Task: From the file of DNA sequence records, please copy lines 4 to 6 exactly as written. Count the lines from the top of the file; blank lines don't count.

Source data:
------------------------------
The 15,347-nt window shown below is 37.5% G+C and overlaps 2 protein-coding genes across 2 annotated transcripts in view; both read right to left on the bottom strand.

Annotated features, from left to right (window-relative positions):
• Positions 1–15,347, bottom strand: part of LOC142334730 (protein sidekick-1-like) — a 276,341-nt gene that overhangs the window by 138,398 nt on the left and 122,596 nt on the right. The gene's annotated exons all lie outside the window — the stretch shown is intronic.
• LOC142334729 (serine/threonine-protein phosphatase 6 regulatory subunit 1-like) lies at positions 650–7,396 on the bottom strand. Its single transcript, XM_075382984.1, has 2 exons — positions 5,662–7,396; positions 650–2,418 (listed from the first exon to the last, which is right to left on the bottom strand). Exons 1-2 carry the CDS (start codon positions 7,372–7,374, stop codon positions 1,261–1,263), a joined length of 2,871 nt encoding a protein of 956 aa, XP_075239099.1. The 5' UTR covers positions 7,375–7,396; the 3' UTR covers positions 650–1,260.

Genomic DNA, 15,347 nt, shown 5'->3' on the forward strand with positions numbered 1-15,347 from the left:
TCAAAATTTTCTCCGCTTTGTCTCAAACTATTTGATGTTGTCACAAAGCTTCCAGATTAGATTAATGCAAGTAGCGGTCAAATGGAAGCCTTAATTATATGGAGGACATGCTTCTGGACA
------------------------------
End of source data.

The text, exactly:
• LOC142334729 (serine/threonine-protein phosphatase 6 regulatory subunit 1-like) lies at positions 650–7,396 on the bottom strand. Its single transcript, XM_075382984.1, has 2 exons — positions 5,662–7,396; positions 650–2,418 (listed from the first exon to the last, which is right to left on the bottom strand). Exons 1-2 carry the CDS (start codon positions 7,372–7,374, stop codon positions 1,261–1,263), a joined length of 2,871 nt encoding a protein of 956 aa, XP_075239099.1. The 5' UTR covers positions 7,375–7,396; the 3' UTR covers positions 650–1,260.

Genomic DNA, 15,347 nt, shown 5'->3' on the forward strand with positions numbered 1-15,347 from the left:
TCAAAATTTTCTCCGCTTTGTCTCAAACTATTTGATGTTGTCACAAAGCTTCCAGATTAGATTAATGCAAGTAGCGGTCAAATGGAAGCCTTAATTATATGGAGGACATGCTTCTGGACA